Use the correct term and follow the rules for capitalising government terms. People find it easier to understand content that has a consistent style.
Use initial capitals for formal names and titles
Use initial capitals only for the formal names and titles of government entities and office holders. Use lower case for generic references.
These are rules for general content. There might be exceptions if you are writing specialist legal content using terms defined in legislation.
This page orders guidance for common government terms alphabetically.
Refer to the national government of Australia as the ‘Australian Government’. Use an initial capital for both words only when they occur together.
Australian Government coordinates emergency management with the states.
Australian Government Department of Industry, Science, Energy and Resources
In general content, use lower case for the ‘bench’ and ‘full bench’.
She was elevated to the
The High Court hears cases that require a
Use an initial capital for ‘the Budget’ to show the difference from the generic reference.
People on lower incomes will receive tax relief in this year’s
Just like the federal
Budget was deferred in 2020, so too were state budgets.
Use lower case for ‘budget’ when it is used as an adjective or as a plural.
- successive federal
Always use an initial capital for ‘the Cabinet’ to show the difference from its generic reference.
It was a decision by the
‘The Commonwealth of Australia’ is the name of Australia in the Constitution. Use an initial capital for ‘Commonwealth’.
Do not use the phrase ‘Commonwealth government’ to mean ‘Australian Government’.
- Defence is an
Australian Governmentresponsibility under the Constitution.
Commonwealthmarine area is any part of the sea between 3 and 200 nautical miles from the coast.
- Defence is a
Commonwealth governmentresponsibility under the Constitution.
Always use an initial capital for ‘the Crown’ to show the difference from its generic reference.
The Governor-General is appointed by the
Departments and agencies
Use initial capital letters only for the formal names of government departments and agencies. Check the names of departments and agencies in the government online directory.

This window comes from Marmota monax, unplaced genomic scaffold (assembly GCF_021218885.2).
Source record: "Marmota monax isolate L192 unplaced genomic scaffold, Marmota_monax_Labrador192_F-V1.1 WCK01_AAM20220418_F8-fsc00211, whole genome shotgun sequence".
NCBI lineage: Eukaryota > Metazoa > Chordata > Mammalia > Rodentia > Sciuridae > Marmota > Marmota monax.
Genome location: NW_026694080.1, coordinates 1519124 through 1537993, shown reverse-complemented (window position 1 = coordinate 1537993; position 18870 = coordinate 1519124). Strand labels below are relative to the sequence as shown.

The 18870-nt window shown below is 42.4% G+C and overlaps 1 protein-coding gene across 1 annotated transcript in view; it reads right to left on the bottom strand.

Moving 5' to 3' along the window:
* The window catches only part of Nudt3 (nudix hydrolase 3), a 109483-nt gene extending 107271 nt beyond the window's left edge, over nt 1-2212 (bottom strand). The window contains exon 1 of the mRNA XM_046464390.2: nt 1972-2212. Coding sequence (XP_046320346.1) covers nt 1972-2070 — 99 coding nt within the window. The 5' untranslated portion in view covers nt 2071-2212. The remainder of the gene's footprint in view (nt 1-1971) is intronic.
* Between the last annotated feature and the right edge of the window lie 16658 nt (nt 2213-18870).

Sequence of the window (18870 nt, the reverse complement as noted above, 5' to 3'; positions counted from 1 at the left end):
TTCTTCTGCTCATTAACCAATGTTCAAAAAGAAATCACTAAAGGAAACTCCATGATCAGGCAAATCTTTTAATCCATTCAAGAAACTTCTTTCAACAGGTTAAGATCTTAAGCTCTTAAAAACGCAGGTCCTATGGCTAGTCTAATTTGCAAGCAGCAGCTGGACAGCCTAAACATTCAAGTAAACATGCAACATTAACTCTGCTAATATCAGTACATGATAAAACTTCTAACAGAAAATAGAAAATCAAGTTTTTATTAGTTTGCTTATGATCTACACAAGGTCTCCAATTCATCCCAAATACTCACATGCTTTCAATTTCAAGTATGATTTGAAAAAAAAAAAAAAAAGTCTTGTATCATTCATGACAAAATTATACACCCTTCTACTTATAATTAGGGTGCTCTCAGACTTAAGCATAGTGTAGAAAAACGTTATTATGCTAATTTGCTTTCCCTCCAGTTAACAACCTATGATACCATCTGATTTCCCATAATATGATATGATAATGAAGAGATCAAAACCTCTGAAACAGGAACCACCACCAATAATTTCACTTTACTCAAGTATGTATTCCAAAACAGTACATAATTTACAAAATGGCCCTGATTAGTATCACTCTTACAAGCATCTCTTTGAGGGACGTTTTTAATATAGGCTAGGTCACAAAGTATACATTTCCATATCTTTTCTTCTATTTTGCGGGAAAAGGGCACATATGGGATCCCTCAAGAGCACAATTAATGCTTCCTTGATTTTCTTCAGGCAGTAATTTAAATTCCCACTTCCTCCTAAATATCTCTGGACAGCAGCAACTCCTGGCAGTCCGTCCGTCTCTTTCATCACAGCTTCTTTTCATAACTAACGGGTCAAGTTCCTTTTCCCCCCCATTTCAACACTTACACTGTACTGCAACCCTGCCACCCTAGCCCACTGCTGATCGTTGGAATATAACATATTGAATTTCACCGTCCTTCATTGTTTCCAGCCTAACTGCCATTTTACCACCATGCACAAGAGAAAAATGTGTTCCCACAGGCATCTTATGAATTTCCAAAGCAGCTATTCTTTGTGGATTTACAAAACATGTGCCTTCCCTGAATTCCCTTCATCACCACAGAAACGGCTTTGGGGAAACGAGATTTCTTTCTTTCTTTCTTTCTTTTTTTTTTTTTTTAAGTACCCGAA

Don’t use capital letters for generic mentions. For example, use:
- ‘the agency’ instead of ‘the Agency’
- ‘the authority’ instead of ‘the Authority’
- ‘the commission’ instead of ‘the Commission’
- ‘the department’ instead of ‘the Department’.
Use a shortened form of the name only if the department or agency uses it regularly in their own content.
If you cite a source written by an organisation that has since changed its name, use the name published in the source. This might not be the organisation’s current name.
Department of Finance owns the policy. The
department has been working on it for months.
Department of Finance owns the policy. The
Department has been working on it for months.
Always use an initial capital for ‘the Treasury’ to show the difference from its generic reference.
Treasury conducts itself to the highest standards.
Use initial capitals for the formal names of areas in a department or agency's organisational structure. Don't use initial capitals for generic mentions of parts of the formal names.
Budget Policy Division is part of
s Fiscal Group. The
division coordinates the delivery of the Budget and other fiscal reports.
Use an initial capital letter for ‘federal’ when it forms part of a formal name. Don’t capitalise it when it is used as an adjective.
Federal Court of Australia
Use an initial capital for the word ‘federation’ only when referring to Australia’s Federation in 1901.
The design of Australia’s national flag is the result of a competition announced to coincide with
Federation in 1901.
The type of architecture popular between 1890 and 1915 is known as
Federation style architecture.
Use an initial capital for the word ‘government’ if it is part of a formal name. Use lower case everywhere else.
- the Australian and New Zealand
governmentsof South Australia and Tasmania
- Road maintenance is a local
Government programs and agreements
Use initial capitals for the full names of:
- government programs
- protocols and similar agreements.
Use initial capitals for abbreviations that remain specific but not for generic references or abbreviations.
Greater Artesian Basin Sustainability Initiative
Artesian Basin Initiative
Heads of state and prime ministers
Use initial capitals for the formal and abbreviated titles of current heads of state.
Prime Minister announced the new initiative this morning.
Prime Minister of the United Kingdom chairs Cabinet meetings.
Sultan of Oman comes from a dynasty of rulers. The
Sultan met with the
Prime Minister last week.
You do not need to use capitals for generic references to the position or when referring to previous incumbents.
Sir Edmund Barton was the first
prime minister of Australia.
Justin Trudeau is the eldest son of former Canadian
prime minister Pierre Trudeau.
Use government sources to check the titles of legislation, especially:
Use initial capitals for these terms when referring to specific legislation:
Use lower case for generic references to bills, regulations and ordinances. Use initial capitals for all references to Acts.
Act separated legal ties between the 2 entities. [A short-hand reference to an Act]
bills were rejected for the second time. [A generic reference to a set of bills]
Ministers and departmental secretaries
Use initial capitals for the official titles of ministers and departmental secretaries. Use lower case for generic references.
Minister for Education announced the new policy. Education groups met with the
minister to present their views.
Secretary of the Department of Social Services gave the opening address. Several
secretaries attended the forum.